Friday, October 29, 2010


Sometimes I wish things wouldn’t change.

I recently saw a photograph of the Iowa farmhouse my Aunt Betty and Uncle Bill lived in when I was growing up. Back then, it was a simple, two-story brick house, with an insanely steep staircase going from the main floor to the bedrooms above.

The house sat across the road from the cornfields my uncle farmed with my grandfather. A pair of binoculars sat in the living room windowsill so we could track Uncle Bill and Grandpa in their day’s work, or watch the storms coming in, at times welcomed, at times not.

There was a porch with a swing in the front, and an enclosed porch on one side next to the kitchen. I loved that house.

But in time, Aunt Betty and Uncle Bill needed a place without an insane staircase, and they moved into town.

A few weeks ago, one of my sisters traveled through Iowa and she drove by Uncle Bill and Aunt Betty’s old house, stopped the car, and snapped a photograph.

When I saw the photo I was shocked—and a little horrified. The new residents added a whole wing onto the old farmhouse. In fact, it’s like two houses, joined with a window-lined passageway. Very modern. Lovely. But wrong.

I liked it the way it was. With the porch and the swing.

And Aunt Betty and Uncle Bill.

And that’s the point, really. I miss knowing Aunt Betty is bustling around kitchen making Rice Krispie Treats. I miss seeing Uncle Bill on his tractor, or rubbing the head of his favorite dog.

The remodeled house is just another reminder that time is marching on, that nothing stays the same. Except our unchanging, eternal God. And that’s where I need to place my hope and my joy. Yes, houses come and go. Even the people we love come and go. But Jesus? The same yesterday, today, and forever.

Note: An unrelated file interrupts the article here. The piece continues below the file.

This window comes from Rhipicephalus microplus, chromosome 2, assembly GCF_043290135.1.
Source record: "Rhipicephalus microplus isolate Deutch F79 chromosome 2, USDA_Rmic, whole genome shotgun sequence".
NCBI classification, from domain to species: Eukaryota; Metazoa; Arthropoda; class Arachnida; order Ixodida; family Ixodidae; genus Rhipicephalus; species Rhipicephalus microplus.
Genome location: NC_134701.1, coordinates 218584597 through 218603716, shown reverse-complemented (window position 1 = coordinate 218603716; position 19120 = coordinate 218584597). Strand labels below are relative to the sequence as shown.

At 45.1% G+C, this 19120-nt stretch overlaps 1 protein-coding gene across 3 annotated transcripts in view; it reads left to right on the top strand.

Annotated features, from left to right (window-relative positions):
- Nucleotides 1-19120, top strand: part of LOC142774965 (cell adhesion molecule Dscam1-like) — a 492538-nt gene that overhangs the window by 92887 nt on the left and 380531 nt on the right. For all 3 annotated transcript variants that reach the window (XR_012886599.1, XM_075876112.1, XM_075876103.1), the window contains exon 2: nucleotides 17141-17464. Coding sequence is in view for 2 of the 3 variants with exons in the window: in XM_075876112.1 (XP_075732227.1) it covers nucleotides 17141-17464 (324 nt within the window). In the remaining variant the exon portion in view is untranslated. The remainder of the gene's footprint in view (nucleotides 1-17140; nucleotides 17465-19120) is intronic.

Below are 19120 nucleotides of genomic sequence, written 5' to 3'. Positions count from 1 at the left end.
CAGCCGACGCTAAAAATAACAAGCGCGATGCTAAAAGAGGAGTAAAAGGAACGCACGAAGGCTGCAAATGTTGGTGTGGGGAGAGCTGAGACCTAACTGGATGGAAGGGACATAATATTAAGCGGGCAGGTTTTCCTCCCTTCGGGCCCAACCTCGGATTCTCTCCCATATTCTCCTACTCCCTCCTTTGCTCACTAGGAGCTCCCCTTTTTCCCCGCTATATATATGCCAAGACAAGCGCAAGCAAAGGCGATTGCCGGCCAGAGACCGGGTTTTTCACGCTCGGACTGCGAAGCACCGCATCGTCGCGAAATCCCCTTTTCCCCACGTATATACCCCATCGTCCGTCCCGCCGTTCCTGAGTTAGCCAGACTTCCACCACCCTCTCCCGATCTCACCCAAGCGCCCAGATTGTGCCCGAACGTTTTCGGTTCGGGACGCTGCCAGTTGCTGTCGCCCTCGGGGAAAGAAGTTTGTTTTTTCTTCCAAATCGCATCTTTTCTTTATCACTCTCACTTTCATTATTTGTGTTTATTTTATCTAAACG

Friday, October 8, 2010

Stories from the ER

One of my friends works in a local emergency room. Every once in a while she will pass along a story about some strange case she encountered—usually involving a lot of blood. But today I heard about a 20-year-old patient who died and whose parents chose to donate 17 organs and other tissues from their child’s body to that many sick, suffering strangers.

I don’t know what 17 things were donated beyond some of the obvious ones—eyes, kidneys, heart. During the surgery there were 17 medical professionals on hand to receive a particular body part for a needy recipient. My friend observed that each of the people transferring the body part to its destination paused to thank the donor before leaving the room.

Can you picture it? I’m sure each person knew the urgency of handling the donated item quickly. But they acknowledged that each organ, each piece of tissue, had come at the cost of a human life.

My mind went quickly to Jesus. He died so that I might know life. His back bled, His joints popped, His eyes closed, His heart stopped. For me. For you. For the world he loved.

So I pause . . .

Thank you, Jesus. Thank you, Jesus. Thank you, Jesus.